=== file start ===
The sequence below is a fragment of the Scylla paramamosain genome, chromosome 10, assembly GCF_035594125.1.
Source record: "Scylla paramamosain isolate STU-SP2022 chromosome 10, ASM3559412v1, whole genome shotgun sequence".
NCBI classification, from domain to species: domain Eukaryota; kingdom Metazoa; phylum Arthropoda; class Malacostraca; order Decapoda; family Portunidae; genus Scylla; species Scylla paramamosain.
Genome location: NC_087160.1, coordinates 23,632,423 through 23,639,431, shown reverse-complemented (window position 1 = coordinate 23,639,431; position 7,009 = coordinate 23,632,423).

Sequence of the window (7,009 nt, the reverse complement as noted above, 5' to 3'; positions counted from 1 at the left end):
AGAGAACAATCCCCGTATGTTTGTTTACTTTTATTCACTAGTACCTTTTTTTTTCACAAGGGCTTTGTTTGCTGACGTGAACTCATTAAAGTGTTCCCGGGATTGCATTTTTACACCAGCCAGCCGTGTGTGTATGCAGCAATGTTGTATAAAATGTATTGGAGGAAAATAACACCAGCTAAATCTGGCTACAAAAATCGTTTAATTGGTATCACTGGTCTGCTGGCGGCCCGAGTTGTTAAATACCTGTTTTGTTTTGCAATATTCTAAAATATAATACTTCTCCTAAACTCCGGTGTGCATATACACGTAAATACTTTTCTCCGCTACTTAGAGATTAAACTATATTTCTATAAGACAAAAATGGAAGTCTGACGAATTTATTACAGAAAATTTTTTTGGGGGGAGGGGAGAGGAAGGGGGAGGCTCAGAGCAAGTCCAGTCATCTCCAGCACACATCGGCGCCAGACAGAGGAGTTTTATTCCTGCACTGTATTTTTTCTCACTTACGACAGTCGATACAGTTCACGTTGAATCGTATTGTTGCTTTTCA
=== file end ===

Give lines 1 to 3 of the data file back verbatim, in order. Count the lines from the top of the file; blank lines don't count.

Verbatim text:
The sequence below is a fragment of the Scylla paramamosain genome, chromosome 10, assembly GCF_035594125.1.
Source record: "Scylla paramamosain isolate STU-SP2022 chromosome 10, ASM3559412v1, whole genome shotgun sequence".
NCBI classification, from domain to species: domain Eukaryota; kingdom Metazoa; phylum Arthropoda; class Malacostraca; order Decapoda; family Portunidae; genus Scylla; species Scylla paramamosain.